Tuesday, October 23, 2007

Monsanto Named Top Corporate Citizen in Their Industry

CRO magazine has released a list of the 10 Best Corporate Citizens By Industry for the following sectors: Chemical, Energy, Financial, Media and Utilities (another list will be issued in November/December for additional industries). The list was limited to publicly traded corporations and the companies were evaluated in eight categories: Environment, Climate Change, Human Rights, Employee Relations, Corporate Governance, Lobbying, Philanthropy, and Financial.

According to the CRO web site, they used the following category definitions:

Environment. This category incorporates an evaluation of environmental disclosure (including sustainability reporting criteria), environmental policies (including management systems), and environmental performance (including toxic emissions).

Climate Change. This category considers climate-change disclosure (including reports to the Carbon Disclosure Project) and climate-change policies (including offsets and reduction goals).
Human Rights. We evaluated disclosure (including controversies within the company’s overseas operations), policy (including codes of conduct and performance goals), and exposure to countries of concern.

Employee Relations. We looked at unionization rates, employee benefits, and Equal Employment Opportunity Commission complaints.

Lobbying. Certain industries are more involved in lobbying than others, so comparing companies within industries was helpful. This category evaluated a size-adjusted, three-year lobbying total at the federal level. (Information came from www.opensecrets.org and the Center for Responsive Politics.)

Philanthropy. This category in the CRO ratings evaluated giving levels and policies (including employee-match programs).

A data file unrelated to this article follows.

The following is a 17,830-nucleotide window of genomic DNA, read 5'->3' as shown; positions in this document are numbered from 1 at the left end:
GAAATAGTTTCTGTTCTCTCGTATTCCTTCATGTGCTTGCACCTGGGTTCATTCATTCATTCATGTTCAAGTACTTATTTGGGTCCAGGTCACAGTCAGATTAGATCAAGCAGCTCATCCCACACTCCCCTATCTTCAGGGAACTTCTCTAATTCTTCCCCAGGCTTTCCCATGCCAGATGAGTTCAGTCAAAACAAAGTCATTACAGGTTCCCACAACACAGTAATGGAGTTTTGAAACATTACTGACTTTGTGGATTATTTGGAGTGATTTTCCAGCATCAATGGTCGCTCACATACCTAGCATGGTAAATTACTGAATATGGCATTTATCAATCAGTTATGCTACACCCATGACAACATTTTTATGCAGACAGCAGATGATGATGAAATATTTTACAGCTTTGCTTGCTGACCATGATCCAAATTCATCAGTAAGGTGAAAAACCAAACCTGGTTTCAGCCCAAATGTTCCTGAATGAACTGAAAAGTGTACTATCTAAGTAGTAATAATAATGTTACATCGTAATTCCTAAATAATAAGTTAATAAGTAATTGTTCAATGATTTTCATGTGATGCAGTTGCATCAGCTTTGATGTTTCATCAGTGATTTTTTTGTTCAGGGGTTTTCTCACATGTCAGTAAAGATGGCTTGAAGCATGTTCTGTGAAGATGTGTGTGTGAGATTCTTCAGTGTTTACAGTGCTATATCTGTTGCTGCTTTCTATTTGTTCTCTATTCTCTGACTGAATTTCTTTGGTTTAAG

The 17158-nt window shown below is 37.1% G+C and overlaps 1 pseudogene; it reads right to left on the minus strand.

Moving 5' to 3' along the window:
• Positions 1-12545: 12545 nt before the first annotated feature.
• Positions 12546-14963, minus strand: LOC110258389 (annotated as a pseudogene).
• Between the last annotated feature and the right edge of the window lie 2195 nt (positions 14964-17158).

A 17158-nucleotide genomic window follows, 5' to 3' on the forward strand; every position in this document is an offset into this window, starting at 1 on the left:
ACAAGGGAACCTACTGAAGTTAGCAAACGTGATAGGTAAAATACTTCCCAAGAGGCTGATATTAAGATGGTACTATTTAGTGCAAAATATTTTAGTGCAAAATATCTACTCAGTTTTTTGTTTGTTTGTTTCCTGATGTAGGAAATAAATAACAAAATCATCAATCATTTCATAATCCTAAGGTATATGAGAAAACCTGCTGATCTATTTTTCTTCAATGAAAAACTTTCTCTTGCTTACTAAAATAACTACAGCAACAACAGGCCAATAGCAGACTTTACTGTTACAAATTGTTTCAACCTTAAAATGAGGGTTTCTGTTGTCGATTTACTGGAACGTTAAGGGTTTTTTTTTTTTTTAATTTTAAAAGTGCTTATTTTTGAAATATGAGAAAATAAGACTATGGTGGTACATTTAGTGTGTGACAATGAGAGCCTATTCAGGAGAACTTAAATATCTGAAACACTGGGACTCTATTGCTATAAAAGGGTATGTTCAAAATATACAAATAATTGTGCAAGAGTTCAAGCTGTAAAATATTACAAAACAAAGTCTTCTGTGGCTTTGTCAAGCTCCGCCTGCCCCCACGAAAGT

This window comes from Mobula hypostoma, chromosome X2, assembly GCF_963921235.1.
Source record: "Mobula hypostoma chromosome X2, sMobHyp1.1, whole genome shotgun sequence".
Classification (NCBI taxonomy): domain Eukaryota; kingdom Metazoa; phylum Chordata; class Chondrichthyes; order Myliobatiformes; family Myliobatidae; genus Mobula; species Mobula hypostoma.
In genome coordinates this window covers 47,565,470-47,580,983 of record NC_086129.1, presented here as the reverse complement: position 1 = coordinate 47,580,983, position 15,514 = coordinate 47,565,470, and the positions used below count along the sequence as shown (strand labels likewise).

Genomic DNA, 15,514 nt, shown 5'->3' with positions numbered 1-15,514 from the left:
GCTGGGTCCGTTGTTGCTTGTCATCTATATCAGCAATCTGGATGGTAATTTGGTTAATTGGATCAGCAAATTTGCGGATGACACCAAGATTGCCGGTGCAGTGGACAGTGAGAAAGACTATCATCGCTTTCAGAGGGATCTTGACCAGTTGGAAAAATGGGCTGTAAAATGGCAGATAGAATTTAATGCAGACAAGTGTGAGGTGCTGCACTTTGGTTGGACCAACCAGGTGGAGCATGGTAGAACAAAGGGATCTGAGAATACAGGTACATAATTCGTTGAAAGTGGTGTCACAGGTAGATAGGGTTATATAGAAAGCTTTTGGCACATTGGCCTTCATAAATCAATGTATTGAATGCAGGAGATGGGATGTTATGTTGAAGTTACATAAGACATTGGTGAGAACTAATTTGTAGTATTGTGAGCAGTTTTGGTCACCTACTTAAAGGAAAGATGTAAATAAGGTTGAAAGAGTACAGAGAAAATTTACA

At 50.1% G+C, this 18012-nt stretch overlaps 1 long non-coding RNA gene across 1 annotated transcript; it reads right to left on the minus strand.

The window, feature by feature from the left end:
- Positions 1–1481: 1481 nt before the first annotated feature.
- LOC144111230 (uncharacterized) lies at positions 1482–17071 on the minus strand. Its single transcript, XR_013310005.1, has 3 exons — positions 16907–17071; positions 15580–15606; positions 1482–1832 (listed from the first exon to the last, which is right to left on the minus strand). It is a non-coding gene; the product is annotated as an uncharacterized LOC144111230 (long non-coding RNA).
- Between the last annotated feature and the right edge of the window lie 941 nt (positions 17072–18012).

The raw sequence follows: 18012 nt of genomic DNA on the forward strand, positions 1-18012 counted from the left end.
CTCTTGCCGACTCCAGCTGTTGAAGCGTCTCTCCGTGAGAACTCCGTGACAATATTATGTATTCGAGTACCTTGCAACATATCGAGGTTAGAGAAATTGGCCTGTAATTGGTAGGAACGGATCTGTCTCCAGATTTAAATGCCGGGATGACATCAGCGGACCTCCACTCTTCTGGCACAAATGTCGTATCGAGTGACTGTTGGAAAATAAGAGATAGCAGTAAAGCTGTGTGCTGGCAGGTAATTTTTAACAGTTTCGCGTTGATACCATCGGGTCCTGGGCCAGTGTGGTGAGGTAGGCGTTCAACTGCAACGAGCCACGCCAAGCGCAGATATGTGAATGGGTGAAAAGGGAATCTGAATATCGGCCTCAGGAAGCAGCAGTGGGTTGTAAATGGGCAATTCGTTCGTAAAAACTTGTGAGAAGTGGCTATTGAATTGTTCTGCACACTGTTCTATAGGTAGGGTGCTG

Corporate Governance. Board independence was the standard used in this category. We evaluated whether the board majority was independent and whether key committees also were fully independent. If a board majority was not deemed independent, the corporation was not considered in the rankings. In addition, ratings covered board accountability and demographics (board tenure, age of directors, over-commitment of directors to multiple boards, and annual election of all directors).

Financial. Any evaluation of corporate citizenship must include a company’s ability to meet this most-basic corporate purpose. This category evaluated companies’ three-year total return. Companies without a three-year return to shareholders were not considered for the ranking. That’s because this list was intended as an evaluation of the citizenship efforts of large cap, publicly traded, U.S. companies, and a three-year history with shareholders was a prerequisite for consideration.

I question if these are valid measures of corporate citizenship. That is, is measuring lobbying a true refelction of corporate citizenship behaviors? Or is measuring the existence of policies related to the category but not measuring performance on the policies (except environmental/climate change performance) or adherance to the policies a true reflection of corporate citizenship behaviors? Furthermore, it seems a glaring omission that there was no category evaluating the social impact of a companies' actions, which, in some instances of the companies on the list, is enormous.

Therefore, it is worth noting that 3 (of the 5) "top" corporate citizens in their industry are targets of current and long-standing criticisms, protests, boycotts, and public campaigns because of their practices. Monsanto may have the largest number of protestors, boycotts, and campaigns of the "top" companies on the list. CRO states, “There may be some surprises for people on these lists, but the data speak for itself. Based on the data and categories included in these evaluations, this is an unbiased evaluation of corporate citizenship.”

How does one reconcile this enormous discrepancy? As CRO has already stated, the results are based upon the data and categories included in these evaluations. Perhaps a teaching point for Fuechsel's GIGO. But this is only my (nonobjective) opinion.

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